My options now that I know about my genetic history is to, a) get MRI’s ever six months in hopes to catch whatever happens early, b) take some low dose chemo type drugs that have horrible side effects, or c) have a prophylactic mastectomy.

I choose C. And by C I mean I’m gonna have a C cup and it’s gonna be awesome! J

So what I am trying to say is I am writing to let you know, on July 9, 2013 I will be undergoing a prophylactic (or preventative) mastectomy with reconstruction. Yes, this means I am going to have awesome big boobs. It is just going to take a lot of time to get there.

I am truly blessed to have an amazing fiancé who is so supportive and would love me regardless of breast size or the fact I might not have nipples for a while, and wonderful parents who have been 100% supportive of my decision to have the surgery right away. They will have the honor of waiting on me hand and foot for a few weeks when I am unable to do many daily tasks on my own. (But don’t worry Maw, I’ll be right by your side too.)

Sidebar: Since I am BRCA positive it means one of my parents had to carry the gene. My mom is also BRCA positive, so she will begin her journey on July 10th, when she meets with the breast surgeon.

My fiancé’s amazing family, who have promised to make sure he gets good meals (not just hamburger helper and ramen noodles) while I’m gone, are also so supportive of me. Also, if you are in Springfield, please make Jeff food. It is easier for me to worry about him than myself so if you’d do that it would be great!!!! 😉 My friends who are totally gonna help me figure out what size I should go so I have awesome tatas. And Tobi, my sweet puppy who knows when I’m having a rough day and sticks right by my side. Gotta give him a shout out too.

This process is truly the beginning of a new chapter for me. I should be starting my teaching career like many of the other girls I graduated with, or  planning my awesome wedding, but that is going to have to be put on hold for a while….I’m starting to truly believe that everything happens for a reason.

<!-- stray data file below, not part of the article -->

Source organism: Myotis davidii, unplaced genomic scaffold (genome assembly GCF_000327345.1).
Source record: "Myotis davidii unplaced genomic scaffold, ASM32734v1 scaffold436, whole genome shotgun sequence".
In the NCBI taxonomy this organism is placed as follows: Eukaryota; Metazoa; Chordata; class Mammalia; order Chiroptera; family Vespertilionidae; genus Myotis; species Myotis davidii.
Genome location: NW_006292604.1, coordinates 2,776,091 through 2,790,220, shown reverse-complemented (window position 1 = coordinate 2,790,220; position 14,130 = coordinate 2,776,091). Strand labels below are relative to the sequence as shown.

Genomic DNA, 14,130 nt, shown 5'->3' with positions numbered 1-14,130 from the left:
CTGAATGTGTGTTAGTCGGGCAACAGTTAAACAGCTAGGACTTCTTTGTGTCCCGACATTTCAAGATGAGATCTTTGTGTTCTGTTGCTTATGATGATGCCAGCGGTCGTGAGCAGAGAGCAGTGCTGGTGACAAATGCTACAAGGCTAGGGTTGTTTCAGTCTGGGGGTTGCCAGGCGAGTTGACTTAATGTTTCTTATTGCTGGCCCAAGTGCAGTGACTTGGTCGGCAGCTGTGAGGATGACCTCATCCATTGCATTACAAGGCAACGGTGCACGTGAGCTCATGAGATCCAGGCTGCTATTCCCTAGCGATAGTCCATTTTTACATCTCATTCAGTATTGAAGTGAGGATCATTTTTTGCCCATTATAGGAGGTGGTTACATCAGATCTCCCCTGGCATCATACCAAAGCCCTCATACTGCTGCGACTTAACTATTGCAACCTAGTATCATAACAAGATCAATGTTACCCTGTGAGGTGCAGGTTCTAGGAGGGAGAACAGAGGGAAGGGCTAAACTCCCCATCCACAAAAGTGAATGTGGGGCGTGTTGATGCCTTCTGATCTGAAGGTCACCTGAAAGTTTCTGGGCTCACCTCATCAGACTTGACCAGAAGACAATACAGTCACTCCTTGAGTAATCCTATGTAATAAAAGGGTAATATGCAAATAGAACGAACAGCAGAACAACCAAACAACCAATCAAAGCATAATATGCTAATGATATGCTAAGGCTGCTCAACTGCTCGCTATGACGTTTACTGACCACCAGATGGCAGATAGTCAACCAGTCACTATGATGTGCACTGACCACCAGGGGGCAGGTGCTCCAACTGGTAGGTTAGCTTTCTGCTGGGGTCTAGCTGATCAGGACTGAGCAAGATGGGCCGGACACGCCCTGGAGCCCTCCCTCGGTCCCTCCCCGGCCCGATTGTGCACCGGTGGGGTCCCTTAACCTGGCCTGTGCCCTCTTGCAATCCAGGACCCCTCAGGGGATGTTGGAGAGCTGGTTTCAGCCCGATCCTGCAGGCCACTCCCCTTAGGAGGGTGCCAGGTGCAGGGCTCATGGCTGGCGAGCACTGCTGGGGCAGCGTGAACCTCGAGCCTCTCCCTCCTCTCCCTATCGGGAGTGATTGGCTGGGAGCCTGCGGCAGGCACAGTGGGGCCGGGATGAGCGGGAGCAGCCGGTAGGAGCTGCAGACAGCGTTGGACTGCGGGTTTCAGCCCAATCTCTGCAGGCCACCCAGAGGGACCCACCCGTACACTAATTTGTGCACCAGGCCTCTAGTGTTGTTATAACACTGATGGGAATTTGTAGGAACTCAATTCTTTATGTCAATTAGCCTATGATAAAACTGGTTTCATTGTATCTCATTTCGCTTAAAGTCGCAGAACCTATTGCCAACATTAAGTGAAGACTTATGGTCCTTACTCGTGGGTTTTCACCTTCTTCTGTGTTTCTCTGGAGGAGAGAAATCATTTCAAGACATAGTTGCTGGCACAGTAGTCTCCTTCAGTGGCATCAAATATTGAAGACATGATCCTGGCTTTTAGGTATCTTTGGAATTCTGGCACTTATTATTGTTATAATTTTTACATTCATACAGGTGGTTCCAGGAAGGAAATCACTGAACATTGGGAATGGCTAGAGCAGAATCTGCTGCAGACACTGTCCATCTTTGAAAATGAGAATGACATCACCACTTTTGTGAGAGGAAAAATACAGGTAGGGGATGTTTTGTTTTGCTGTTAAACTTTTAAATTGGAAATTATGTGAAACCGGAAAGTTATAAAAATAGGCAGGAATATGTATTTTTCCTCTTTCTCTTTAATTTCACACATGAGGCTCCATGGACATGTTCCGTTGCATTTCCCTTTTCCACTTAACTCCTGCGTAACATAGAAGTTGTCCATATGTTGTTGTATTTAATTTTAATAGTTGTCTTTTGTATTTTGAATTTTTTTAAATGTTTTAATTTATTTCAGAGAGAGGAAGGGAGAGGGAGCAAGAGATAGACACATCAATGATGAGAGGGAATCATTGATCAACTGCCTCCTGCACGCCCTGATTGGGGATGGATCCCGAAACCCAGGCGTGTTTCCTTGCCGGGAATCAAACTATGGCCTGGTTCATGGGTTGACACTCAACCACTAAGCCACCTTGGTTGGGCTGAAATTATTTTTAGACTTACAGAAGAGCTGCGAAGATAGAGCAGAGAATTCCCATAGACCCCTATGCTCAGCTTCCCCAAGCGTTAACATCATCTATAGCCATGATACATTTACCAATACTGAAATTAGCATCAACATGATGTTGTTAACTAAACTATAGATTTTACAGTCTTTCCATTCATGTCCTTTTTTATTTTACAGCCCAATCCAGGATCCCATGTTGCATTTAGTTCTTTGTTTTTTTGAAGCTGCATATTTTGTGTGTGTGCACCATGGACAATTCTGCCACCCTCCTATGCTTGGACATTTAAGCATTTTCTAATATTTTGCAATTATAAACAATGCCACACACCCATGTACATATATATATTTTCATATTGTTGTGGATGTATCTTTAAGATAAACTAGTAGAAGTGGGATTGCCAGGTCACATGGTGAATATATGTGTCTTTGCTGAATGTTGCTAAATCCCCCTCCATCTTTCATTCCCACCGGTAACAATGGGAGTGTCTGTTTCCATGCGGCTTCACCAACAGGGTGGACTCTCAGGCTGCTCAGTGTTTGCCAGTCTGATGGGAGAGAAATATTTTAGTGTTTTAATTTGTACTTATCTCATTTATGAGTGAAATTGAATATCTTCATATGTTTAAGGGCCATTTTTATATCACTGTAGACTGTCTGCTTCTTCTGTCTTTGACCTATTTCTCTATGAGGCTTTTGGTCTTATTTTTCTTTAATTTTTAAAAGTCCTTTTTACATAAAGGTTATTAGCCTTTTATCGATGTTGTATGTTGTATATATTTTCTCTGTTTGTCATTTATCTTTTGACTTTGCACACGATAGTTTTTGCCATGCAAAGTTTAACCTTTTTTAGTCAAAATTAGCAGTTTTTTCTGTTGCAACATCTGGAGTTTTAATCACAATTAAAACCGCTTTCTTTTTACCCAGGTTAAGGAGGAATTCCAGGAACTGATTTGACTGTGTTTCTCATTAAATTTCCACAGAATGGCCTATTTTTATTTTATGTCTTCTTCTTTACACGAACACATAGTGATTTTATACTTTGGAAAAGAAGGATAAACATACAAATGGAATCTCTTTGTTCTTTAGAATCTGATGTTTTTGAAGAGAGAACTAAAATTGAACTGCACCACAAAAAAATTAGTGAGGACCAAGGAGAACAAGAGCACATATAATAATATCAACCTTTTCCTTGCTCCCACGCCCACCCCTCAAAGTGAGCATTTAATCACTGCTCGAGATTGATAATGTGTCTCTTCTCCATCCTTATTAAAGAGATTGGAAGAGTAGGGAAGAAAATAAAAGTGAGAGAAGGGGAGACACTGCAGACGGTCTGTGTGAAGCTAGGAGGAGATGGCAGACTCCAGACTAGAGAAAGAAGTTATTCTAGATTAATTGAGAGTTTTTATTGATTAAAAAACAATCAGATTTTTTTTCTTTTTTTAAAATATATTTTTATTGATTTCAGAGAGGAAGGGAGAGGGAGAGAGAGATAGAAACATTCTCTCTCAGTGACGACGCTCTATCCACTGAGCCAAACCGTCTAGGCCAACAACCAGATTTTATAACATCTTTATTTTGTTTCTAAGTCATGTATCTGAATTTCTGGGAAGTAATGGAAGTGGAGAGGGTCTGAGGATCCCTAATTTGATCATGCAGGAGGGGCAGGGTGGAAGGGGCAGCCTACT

I’ve really struggled with my faith throughout my time in college (that’s another blog post for another time), but have started to see the little things God has been doing to show me I am heading down the path He has chosen for me.

So I decided (well, I’m starting to realize God probably decided) I need to share my story. Not so you feel sorry for me, or for you to judge me (no offense, but I don’t have time for that), but for you to take care of your health. Do breast self-exams and be aware of your family history. Pay attention to your body, not just your private parts but your skin and please wear sunscreen!!!! 🙂

I’ll update more as the process continues. You’re totally welcome! 😉

Love you,

Boo

Breast Cancer Campaign - 10 Downing Street Ill...

Breast Cancer Campaign – 10 Downing Street Illuminated Pink (Photo credit: The Prime Minister’s Office)

3 thoughts on “I know how to talk a lot. I’m good at it.

  1. karah says:

    Your amazing and I’m so happy that you are going to share your story! With you being three hours away from me it can be hard to catch up on these important things at times. I found myself reading this as if you were sitting next to me sharing it yourself and it made me smile because you are right, you do talk a lot! 🙂 But that’s you boo! Xoxo
    P.s. I can’t wait for your next post & for you to be home again!
    Karah

  2. Christa says:

    My allie-boo. What a fantastic first blog post. I am so glad that this will be an outlet for you and inspiration for so many others. I didn’t know many of these things that you said…but what does that change? I think it just changes that you are stronger and wiser than ever. You are one tough cookie! And we all know that. Can’t wait to see your new C ta-tas in September when I move back to S-town. Can’t wait for your next post!

  3. Chelle says:

    I’m so happy you told me to come and read this. It really does feel like you are talking to me across the table. You a strong individual and I am so proud of everything you have done throughout the years. And your decision to do this is amazing and to share your story is even more powerful. You can do it! And I will make sure along with everyone else Jeff gets fed and gets to play really cool video games. 🙂 Love you lots. Always thinking of you.

    Chelle